If none of the candidates receives at least 50% of the vote, the candidate with the least number of top voter picks would be removed from the race. Voters who chose the losing candidate as their top pick would have their second pick move into the number one spot. Then, the race would be re-tabulated in this manner until a candidate earns an absolute majority.

Sen. Phillip Wheeler, R, said he was glad about the removal of ranked choice voting.

“Election Day is there for a reason; winners are chosen on Election Day,” Wheeler said. “You vote the candidate. The candidate with the most votes wins. We shouldn’t be picking the second, third or fourth option. That is the process, and that’s the way the process has always been done and that’s the way the process needs to stay.”

Ranked-choice voting does not require multiple days of voting, nor does it allow the fourth most popular candidate to win.

HB44 passed 28-8 and goes back to the House, which will decide whether to agree with the ranked choice ban addition or not.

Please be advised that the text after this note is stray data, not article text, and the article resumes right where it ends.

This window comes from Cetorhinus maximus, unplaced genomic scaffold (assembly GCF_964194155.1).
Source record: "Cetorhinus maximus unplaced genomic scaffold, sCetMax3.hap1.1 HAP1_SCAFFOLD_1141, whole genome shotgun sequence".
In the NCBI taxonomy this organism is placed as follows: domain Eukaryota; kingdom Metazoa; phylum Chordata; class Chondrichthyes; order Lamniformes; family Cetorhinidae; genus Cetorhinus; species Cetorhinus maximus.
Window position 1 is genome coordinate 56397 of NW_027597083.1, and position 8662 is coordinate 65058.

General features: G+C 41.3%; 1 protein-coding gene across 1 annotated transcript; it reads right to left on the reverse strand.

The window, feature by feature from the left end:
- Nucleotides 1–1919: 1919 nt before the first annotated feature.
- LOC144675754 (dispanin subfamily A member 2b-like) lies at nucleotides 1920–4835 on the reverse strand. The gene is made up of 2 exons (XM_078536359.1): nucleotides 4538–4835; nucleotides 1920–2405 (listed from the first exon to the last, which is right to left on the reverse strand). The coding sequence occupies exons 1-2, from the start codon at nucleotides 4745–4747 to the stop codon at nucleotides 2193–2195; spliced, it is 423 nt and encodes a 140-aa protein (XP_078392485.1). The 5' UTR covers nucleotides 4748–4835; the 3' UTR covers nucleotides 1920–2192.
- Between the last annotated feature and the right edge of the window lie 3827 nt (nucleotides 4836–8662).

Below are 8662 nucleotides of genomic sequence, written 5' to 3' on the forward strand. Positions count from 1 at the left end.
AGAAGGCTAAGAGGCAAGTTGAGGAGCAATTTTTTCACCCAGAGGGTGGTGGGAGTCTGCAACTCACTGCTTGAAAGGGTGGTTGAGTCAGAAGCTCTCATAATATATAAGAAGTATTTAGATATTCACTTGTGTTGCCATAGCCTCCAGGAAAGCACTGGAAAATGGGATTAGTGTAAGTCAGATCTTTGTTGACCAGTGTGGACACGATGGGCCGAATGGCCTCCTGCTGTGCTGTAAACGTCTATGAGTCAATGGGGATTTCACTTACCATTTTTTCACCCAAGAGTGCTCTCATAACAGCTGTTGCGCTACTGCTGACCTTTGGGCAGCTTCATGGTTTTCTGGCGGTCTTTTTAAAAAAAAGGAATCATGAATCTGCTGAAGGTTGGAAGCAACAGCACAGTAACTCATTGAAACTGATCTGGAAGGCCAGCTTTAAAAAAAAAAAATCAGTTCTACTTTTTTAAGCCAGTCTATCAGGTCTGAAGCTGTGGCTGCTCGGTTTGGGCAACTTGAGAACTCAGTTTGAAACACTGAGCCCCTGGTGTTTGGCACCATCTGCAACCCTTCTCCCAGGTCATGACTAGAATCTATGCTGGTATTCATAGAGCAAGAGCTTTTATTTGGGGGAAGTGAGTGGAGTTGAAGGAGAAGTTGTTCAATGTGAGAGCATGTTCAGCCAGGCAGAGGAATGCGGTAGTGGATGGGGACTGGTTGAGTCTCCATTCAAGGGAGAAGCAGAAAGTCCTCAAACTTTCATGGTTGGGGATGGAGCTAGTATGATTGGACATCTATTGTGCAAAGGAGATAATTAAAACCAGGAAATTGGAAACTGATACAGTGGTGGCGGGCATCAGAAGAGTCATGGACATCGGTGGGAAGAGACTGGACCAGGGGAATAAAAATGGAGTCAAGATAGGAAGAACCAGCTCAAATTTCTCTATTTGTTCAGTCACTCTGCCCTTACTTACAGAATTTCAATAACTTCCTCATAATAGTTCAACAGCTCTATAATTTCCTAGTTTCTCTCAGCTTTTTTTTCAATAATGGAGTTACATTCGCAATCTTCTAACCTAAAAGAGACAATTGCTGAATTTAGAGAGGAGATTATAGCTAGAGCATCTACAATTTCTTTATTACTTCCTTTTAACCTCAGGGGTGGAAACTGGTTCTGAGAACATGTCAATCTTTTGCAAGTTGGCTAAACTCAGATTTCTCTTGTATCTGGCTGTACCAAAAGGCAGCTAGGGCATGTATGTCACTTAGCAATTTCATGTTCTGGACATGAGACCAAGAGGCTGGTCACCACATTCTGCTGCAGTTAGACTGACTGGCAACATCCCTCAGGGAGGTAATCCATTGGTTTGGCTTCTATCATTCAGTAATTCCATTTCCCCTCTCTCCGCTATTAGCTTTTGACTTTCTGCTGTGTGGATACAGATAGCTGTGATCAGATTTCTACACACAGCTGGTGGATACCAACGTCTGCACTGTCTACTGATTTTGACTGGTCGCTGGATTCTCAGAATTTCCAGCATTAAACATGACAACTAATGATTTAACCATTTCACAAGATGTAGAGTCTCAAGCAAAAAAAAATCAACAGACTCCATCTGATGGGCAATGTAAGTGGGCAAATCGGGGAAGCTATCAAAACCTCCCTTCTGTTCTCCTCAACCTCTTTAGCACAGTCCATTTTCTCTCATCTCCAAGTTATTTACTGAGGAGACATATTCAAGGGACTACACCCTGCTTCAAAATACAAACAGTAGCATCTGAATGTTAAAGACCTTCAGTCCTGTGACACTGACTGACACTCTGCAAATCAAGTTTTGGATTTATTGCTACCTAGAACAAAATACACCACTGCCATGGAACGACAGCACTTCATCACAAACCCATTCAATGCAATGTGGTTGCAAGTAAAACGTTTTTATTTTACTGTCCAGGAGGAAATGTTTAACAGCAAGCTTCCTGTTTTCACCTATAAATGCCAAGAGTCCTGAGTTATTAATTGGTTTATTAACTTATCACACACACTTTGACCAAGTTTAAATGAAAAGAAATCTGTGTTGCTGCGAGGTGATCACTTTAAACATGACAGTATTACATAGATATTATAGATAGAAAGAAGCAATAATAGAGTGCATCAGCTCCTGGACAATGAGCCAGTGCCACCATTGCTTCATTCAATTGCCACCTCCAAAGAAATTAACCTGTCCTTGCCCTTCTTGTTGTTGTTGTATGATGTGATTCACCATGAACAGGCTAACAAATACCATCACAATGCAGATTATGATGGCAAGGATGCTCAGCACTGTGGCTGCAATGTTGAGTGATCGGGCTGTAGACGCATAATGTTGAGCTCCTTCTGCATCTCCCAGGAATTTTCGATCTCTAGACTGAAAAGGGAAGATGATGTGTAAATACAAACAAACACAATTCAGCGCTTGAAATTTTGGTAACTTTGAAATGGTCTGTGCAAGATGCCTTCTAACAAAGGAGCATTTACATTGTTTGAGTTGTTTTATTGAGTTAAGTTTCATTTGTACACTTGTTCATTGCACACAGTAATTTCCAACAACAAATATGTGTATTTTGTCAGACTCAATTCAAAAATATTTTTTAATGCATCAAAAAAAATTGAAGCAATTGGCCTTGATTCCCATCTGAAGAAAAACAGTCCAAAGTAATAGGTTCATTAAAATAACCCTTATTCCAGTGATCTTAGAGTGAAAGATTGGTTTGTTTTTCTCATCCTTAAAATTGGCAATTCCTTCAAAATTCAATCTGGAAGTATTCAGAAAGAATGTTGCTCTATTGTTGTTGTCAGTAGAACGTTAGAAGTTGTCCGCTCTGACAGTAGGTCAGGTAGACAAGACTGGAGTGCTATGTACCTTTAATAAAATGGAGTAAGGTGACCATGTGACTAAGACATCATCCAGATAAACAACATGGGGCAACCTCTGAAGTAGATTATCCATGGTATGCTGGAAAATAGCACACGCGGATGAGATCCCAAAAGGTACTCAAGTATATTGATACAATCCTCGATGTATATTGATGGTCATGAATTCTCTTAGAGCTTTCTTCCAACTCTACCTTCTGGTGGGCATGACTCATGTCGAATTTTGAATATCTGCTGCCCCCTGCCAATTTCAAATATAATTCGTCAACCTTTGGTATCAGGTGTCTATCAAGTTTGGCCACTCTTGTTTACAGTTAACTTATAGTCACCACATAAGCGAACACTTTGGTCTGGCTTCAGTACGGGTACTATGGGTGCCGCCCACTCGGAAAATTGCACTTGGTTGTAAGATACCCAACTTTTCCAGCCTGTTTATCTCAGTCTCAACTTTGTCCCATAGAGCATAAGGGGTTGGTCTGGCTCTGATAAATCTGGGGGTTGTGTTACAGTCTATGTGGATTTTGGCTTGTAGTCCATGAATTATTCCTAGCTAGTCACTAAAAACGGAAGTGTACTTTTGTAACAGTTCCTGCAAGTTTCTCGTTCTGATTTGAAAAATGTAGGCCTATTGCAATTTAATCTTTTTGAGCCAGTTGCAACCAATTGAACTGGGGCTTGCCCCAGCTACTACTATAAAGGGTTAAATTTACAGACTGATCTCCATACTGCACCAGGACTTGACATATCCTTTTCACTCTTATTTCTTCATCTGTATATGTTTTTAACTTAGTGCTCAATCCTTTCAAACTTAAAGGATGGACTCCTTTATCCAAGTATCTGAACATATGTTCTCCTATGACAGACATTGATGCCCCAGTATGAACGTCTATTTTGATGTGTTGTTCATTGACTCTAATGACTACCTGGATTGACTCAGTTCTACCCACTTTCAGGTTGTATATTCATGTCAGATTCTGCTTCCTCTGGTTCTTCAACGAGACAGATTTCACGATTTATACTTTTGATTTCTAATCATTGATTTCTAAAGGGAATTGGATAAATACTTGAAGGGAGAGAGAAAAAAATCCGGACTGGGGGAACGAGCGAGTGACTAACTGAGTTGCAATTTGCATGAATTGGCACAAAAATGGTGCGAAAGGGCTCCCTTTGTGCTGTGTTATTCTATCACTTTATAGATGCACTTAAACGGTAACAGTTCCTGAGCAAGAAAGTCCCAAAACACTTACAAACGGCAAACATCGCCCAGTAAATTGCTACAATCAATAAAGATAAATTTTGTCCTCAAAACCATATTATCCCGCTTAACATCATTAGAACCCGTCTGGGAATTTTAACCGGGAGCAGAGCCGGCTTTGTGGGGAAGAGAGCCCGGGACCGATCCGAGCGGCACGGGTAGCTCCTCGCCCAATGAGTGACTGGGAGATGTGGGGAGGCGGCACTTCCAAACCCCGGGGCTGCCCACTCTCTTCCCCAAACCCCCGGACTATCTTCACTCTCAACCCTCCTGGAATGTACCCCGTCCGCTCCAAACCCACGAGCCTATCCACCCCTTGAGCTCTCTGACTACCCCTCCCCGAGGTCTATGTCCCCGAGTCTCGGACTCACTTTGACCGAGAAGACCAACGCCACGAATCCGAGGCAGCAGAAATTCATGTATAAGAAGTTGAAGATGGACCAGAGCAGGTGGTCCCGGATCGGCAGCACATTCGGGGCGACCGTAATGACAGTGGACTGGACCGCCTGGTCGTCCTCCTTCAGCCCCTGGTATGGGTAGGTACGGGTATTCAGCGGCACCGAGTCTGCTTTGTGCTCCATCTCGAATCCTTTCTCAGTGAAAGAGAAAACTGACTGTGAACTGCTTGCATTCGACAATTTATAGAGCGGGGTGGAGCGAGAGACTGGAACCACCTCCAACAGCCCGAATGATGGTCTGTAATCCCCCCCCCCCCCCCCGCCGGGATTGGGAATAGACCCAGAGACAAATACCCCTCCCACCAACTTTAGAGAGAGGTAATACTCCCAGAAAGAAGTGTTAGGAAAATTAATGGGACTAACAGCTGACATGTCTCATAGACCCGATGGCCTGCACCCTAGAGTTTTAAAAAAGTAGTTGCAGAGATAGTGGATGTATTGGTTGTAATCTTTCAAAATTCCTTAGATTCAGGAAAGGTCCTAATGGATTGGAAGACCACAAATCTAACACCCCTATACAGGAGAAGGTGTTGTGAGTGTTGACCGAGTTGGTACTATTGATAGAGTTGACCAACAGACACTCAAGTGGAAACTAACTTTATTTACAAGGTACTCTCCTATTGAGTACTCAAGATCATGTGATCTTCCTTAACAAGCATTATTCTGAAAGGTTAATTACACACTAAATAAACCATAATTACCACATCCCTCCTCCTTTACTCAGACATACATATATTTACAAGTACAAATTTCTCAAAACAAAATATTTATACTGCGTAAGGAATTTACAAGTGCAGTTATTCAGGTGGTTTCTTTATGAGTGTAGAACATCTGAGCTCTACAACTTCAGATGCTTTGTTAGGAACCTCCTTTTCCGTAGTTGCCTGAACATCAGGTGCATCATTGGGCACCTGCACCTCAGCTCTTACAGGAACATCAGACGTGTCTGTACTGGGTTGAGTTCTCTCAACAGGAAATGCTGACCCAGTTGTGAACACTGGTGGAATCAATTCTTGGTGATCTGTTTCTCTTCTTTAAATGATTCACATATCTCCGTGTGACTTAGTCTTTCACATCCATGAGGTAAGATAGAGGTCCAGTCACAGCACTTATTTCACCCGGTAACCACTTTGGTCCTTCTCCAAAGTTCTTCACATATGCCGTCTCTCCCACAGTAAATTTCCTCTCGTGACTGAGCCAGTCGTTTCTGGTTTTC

House Bill 53, which would require random hand-to-eye recounts on at least one ballot scanner and a race tabulated on it in each of Kentucky’s 120 counties, passed 34-1.

Sen. Lindsey Tichenor, R-Smithfield, said the goal is to verify the integrity of Kentucky’s elections.

Health and safety

Road safety

House Bill 193  would ban people from traveling in or near a highway work zone in a “reckless or negligent manner” that could endanger people or property, regardless of whether anyone is there at the time.

Violators could lose their drivers license. They may incur a $500 fine if nobody is hurt, and between a $5,000 and $10,000 if someone is injured or killed.

It passed 33-3 Wednesday with several Senate changes. It will go back to the House next, which will agree or disagree with the changes.

Addressing sex crimes against minors

House Bill 278 would crack down on sex crimes against minors in various ways. Among other provisions, it would increase penalties for child pornography, solicitation of a minor, human trafficking and rape if the offender is a person in position of authority.

It would also ban superintendents from hiring anyone who is a registered sex offender or convicted of a sex crime.

The original version eliminated the statute of limitations for reporting childhood sexual assault, but a Senate change adds it back.

Another Senate change would require age verification before Kentuckians could access online platforms whose content is substantially pornographic or harmful to minors.